Bronfman, Spano team up with New World Symphony for electrifying night at the Arsht Center

01.14.18
Robert Spano, Yefim Bronfman
South Florida Classical Review

Saturday evening brought a display of world-class performances at the Knight Concert Hall of the Adrianne Arsht Center for the Performing Arts by pianist Yefim Bronfman and the New World Symphony conducted by Robert Spano.

The first orchestral notes of Beethoven's Piano Concerto No. 3 in C minor outline the motif that is to persist throughout the first movement. Under Spano's direction the musicians executed the lengthy introduction with absolute precision of articulation and consistent phrasing, highlighting elegantly the timbre contrasts between strings and woodwinds.

Bronfman's entrance was commanding, yet not overpowering. His approach lent itself to an overarching thoughtful interpretation; one that did not needlessly dwell on every harmonic change, but expressed the varying characters with a purity of tone and simplicity of expression. The development section of the Allegro con brio showcased Bronfman's outstanding chamber musicianship as he gracefully floated the conversational exchanges between the piano and the orchestra. The pianist's pearly trills were immediately contrasted with his thunderous arpeggios, leading to the statement of the second theme in the cadenza, which was perhaps one of the most beautiful moments of the evening.

The Largo's polar opposite key of E major radiated warmth from the first chords of the piano. Bronfman projected a sense of wonderment in the soft dynamics and the luminous, nearly childlike melodic play between the flute and bassoon further enhanced this quality.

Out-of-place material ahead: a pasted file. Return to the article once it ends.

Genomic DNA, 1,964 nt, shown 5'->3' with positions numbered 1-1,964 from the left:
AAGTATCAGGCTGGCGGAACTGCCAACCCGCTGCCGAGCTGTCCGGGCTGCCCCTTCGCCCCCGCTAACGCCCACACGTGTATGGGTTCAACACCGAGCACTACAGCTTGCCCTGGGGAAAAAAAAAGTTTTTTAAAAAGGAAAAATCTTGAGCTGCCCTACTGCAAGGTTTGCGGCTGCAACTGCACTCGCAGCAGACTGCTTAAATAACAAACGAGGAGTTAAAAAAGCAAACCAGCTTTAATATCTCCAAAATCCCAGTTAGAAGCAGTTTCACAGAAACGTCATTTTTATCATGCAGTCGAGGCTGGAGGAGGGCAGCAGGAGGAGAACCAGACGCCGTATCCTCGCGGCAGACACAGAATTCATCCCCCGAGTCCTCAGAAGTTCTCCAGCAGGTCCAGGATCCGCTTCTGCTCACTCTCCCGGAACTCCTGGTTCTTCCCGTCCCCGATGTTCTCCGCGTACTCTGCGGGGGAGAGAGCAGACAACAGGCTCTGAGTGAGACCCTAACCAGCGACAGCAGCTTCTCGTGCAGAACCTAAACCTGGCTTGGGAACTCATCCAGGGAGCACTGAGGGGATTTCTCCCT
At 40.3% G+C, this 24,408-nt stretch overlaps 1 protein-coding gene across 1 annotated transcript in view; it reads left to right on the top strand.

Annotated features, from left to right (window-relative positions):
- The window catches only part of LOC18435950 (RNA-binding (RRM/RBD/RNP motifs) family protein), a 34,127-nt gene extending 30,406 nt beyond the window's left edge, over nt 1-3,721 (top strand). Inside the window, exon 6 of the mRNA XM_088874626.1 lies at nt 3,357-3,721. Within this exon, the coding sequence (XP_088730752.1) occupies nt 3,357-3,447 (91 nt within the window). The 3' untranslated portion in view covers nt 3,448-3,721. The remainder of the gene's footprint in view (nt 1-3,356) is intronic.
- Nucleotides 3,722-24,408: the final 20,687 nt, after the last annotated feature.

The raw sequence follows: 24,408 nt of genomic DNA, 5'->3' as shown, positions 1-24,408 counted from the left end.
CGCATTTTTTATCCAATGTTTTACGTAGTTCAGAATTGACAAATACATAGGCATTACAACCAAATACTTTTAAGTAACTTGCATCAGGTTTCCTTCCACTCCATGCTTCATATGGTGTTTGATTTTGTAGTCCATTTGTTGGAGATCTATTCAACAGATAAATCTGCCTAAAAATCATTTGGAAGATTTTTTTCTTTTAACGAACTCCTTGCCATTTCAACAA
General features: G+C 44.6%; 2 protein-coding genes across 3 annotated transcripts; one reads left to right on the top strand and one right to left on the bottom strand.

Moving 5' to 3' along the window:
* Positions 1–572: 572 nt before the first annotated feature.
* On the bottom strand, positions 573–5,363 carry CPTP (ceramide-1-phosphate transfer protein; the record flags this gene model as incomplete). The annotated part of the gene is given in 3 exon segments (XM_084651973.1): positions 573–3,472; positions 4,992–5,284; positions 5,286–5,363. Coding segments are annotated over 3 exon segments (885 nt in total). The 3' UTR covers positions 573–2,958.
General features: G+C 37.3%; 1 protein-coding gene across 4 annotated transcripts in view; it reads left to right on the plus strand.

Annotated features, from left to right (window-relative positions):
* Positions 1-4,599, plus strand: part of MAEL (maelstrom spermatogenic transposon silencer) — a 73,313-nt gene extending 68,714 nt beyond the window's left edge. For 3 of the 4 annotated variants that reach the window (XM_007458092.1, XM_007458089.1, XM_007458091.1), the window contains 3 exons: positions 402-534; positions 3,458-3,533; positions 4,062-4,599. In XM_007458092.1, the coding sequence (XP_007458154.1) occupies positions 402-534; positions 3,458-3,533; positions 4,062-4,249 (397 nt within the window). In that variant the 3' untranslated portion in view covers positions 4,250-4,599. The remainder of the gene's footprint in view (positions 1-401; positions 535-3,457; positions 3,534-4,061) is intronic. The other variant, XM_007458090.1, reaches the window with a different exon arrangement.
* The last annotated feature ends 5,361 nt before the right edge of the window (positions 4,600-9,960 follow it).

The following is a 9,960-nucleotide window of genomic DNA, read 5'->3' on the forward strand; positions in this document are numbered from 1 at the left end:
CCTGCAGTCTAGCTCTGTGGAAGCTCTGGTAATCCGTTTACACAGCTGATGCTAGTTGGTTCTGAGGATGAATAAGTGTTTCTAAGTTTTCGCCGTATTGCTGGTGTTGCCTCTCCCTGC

The Rondo finale, an outburst of energy and folk-like lightheartedness, brought out the seamless transitions of sections as well as Bronfman's technical facility. Under Spano's direction, the orchestra set up the fugato section with a steady pulse and focused tone, driving the momentum all the way to the coda. The enthusiastic audience ovations were rewarded with an encore by Brofnman, a stunningly played rendering of Chopin's E major Etude (Op. 10, no. 3).

Every listener expects a powerful experience when Shostakovich's Symphony No. 5 is on the program, and Spano and the New World players did not disappoint Saturday night.

Much like Beethoven's motivic persistence, Shostakovich introduces three central gestures and obsessively builds on them. Spano's firm, yet guiding hand led the orchestra throughout the journey of this monumental work.

What starts as an unassuming figuration under a sweet melody, is later transformed into a menacing motif that ramps up to become a frightful call. Every section of the New World Symphony lived up to the technical demands and expressive challenges of this work. The strings sustained the melodic tension and suspense, the brass resounded mightily, and the woodwinds provided warmth of tone, and the percussion aided the galloping of momentum impeccably. Even amid the dense sonorities, Spano was able to heighten the textures of each new element with great clarity.

The Scherzo, a playful movement, was projected with accurate attacks and good sense of phrasing. The division of the strings and their intense vibrato created a rich tapestry of sound in the Largo movement. Although the Fifth Symphony was Shostakovich's "redemption" in the eyes of the Soviet system, this movement, in intimate whispers and loud eruptions, is imbued with a sense of oppression. 

Read the rest of the review here